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A new way to treat premature ageing

Nature Medicine

June 30, 2008

A combination of statins and drugs for bone disorders could treat premature-ageing conditions such as Hutchinson-Gilford progeria syndrome (HGPS), reports a study published online this week in Nature Medicine.

Several forms of human premature aging, including HGPS, are caused by a mutant protein called progerin. Progerin undergoes a biochemical modification known as prenylation, which anchors it to the membrane of the cell nucleus, leading to the disease. Previous studies showed that inhibitors of the enzyme farnesyltransferase (FT), which is responsible for one form of prenylation, eliminate the nuclear abnormalities associated with progerin accumulation and lead to a small improvement of the aging-like characteristics in a mouse model of progeria.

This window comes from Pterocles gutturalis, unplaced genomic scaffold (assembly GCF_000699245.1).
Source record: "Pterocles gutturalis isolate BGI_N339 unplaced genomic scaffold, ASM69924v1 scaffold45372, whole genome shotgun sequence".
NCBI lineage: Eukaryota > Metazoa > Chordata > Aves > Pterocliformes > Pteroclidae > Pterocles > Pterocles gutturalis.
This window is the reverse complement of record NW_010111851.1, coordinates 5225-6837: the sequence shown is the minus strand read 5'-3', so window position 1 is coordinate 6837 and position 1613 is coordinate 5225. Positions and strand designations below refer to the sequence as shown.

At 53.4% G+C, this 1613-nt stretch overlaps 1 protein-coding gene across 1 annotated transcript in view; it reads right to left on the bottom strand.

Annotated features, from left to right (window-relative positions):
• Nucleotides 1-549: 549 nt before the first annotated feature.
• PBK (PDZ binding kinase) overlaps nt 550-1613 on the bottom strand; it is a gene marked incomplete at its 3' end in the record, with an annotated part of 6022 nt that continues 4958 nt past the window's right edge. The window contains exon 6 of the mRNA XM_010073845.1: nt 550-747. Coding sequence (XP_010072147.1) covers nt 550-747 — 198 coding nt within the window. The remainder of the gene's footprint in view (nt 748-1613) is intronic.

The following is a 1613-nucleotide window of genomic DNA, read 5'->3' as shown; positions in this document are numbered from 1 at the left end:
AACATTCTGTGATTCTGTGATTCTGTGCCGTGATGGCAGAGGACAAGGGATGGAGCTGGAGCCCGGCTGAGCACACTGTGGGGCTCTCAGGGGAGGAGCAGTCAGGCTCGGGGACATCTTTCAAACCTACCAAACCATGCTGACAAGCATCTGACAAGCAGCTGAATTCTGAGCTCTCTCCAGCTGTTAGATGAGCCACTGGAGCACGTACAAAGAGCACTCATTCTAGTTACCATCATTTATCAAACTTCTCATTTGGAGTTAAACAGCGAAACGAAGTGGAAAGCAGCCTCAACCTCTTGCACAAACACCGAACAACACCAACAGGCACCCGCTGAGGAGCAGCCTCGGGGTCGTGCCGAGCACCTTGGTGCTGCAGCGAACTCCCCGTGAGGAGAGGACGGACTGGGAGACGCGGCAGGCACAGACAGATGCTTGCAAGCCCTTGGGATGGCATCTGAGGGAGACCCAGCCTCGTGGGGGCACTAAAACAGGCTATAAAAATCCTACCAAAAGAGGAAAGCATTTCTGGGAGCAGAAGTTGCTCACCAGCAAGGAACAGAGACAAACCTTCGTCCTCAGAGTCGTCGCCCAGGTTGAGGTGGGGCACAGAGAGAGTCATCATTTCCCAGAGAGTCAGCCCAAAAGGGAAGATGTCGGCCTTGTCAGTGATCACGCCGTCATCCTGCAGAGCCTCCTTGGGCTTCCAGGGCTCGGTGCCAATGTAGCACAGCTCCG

Now, Carlos L?pez-Ot?n and colleagues show that progerin is also prenylated by the enzyme geranylgeranyltransferase (GGT), which could explain the low efficiency of the FT inhibitors in previous studies. The authors also show that a combination of cholesterol-lowering drugs ? statins ? and drugs for certain bone disorders ? aminobisphosphonates ? prevents the modification of progerin, markedly improving the aging-like characteristics of progeroid mice, and increasing their life span.

These findings point to a new therapeutic approach for HGPS and other premature-aging syndromes.

doi: 10.1038/nm1786 | Original article

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